America's Housing Market: Will the Bubble Survive 2022?
About six months ago, I wondered (in a blog): Is America's housing market bubble about to burst? The bubble has not yet burst..so the answer was no. So the follow-up question is: Can - and will - this dang bubble survive another year? NOTE: Since I’m not a credentialed financial advisor, the answers (observations) I give are strictly my opinion
It’s amazing what can happen when the following factors all converge at the same time:
Low mortgage rates
Scarce new and used home inventories
Exorbitantly high lumber and building materials prices
A construction labor shortage
Rapid population growth (primarily in the warmer climes)
Frenzied investor home purchases
Ever-increasing rent rates
A persistent global pandemic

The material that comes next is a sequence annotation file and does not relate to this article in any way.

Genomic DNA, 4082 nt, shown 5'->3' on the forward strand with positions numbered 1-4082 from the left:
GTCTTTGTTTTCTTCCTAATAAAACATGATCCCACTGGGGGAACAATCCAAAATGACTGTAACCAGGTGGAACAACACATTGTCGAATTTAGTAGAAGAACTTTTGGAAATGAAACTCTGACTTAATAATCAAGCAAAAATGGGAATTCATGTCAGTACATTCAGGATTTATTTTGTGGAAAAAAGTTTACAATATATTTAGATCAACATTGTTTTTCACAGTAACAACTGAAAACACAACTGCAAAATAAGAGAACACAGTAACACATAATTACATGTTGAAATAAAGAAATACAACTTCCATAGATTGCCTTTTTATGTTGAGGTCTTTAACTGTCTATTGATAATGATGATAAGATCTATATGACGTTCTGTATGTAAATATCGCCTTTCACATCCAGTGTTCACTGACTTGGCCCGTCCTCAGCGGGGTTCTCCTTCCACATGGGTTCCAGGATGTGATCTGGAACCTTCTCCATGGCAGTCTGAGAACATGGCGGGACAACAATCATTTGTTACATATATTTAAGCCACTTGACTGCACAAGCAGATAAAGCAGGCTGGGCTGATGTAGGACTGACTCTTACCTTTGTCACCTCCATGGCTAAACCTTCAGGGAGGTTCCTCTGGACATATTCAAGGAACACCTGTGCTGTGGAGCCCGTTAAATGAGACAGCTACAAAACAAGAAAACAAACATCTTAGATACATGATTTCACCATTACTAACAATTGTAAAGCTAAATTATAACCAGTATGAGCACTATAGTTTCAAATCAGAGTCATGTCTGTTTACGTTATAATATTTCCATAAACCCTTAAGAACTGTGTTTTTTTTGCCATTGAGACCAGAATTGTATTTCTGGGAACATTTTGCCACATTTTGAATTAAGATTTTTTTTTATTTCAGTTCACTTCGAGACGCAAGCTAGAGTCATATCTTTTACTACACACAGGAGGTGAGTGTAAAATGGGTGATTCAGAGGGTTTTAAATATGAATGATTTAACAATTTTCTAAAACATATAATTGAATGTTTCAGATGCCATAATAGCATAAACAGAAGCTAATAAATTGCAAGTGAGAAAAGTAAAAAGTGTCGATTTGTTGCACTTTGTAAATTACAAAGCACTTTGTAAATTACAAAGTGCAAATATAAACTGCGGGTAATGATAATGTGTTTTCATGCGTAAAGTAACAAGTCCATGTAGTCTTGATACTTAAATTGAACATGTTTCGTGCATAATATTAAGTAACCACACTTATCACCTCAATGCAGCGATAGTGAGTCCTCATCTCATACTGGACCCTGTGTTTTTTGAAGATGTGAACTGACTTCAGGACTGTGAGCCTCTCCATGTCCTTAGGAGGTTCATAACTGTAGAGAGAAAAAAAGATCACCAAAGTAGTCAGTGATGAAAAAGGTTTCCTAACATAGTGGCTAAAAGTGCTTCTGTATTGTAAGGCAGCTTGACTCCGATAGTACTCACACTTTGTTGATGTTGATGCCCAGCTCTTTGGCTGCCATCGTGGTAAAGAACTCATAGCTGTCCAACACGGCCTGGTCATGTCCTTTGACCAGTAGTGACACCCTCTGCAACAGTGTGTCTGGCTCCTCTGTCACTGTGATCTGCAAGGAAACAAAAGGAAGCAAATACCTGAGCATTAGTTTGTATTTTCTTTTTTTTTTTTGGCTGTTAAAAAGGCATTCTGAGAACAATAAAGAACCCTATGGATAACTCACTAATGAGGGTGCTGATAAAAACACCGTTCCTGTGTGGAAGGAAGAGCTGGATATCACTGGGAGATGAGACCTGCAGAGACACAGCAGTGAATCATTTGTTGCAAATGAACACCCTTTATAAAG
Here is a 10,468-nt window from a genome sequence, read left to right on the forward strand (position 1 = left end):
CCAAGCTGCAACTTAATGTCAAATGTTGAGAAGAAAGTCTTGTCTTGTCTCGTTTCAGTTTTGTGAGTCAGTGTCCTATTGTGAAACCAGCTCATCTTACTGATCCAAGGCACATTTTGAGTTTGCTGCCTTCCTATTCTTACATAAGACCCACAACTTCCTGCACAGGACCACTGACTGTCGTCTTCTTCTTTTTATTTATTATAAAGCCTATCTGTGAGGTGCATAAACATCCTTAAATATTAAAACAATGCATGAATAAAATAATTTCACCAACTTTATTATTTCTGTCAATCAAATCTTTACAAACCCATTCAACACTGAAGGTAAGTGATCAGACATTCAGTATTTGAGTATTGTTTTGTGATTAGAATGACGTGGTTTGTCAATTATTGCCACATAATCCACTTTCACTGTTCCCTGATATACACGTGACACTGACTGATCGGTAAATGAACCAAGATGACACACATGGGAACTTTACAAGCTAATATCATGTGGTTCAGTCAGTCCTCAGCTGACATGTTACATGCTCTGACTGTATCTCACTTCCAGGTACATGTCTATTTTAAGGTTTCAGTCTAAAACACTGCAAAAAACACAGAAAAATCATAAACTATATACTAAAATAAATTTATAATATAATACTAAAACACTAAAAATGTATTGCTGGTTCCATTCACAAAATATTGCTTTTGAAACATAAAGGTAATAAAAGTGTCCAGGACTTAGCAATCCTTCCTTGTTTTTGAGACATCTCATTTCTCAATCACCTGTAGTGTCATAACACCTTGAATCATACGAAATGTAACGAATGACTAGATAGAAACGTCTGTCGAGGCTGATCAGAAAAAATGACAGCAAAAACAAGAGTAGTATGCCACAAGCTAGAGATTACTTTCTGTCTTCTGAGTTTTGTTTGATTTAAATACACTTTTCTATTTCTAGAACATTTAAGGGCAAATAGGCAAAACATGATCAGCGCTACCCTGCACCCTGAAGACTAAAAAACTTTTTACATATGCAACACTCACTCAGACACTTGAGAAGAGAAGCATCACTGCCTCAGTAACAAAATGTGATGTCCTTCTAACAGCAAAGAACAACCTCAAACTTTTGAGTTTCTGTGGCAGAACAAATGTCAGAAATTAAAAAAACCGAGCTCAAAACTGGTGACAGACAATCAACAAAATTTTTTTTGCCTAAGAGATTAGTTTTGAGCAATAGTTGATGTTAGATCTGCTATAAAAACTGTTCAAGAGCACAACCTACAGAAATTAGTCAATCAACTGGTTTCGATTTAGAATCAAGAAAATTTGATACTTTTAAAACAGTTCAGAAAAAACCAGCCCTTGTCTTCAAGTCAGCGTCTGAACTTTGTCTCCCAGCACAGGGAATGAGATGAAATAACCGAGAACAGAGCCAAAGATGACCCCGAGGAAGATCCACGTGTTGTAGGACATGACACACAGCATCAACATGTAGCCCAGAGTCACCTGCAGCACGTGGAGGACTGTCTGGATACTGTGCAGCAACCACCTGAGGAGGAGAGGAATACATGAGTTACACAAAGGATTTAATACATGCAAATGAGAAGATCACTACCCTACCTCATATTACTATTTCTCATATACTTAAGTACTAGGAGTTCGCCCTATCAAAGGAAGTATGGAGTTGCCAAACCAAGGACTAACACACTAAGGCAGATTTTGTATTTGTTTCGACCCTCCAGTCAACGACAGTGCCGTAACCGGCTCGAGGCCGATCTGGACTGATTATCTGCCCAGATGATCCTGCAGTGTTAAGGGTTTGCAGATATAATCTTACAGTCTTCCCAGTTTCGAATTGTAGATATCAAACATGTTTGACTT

In 2021, it created an absolutely bizarre residential housing market. The looming question is: Will this combination of factors continue through 2022? Let’s consider what the future holds for this housing bubble by examining the past - meaning the 2021 housing market.
According to Washington Post writer Michele Lerner's article, 10 housing market records broken in 2021, in mid-summer 2021 the typical home sold within 15 days of listing, almost three times as fast as in the prior year. This was the lowest "median days on the market" rate in history. In addition, almost 60% of those homes sold for 3% over list price - another new record. Bidding wars for available homes were no doubt major contributors to these records. Expect more of this in 2022.
In 2021’s third quarter, corporate (and entrepreneurial) investors acquired over 18% of all homes sold, up 63% over the prior year’s third quarter. Yep, many homeowners answered the robo-calls from aggressive investors looking for homes to buy and added an unwelcome competitor to the mix for families seeking that first home or replacement abode. This significantly impacted residential housing demand in 2021.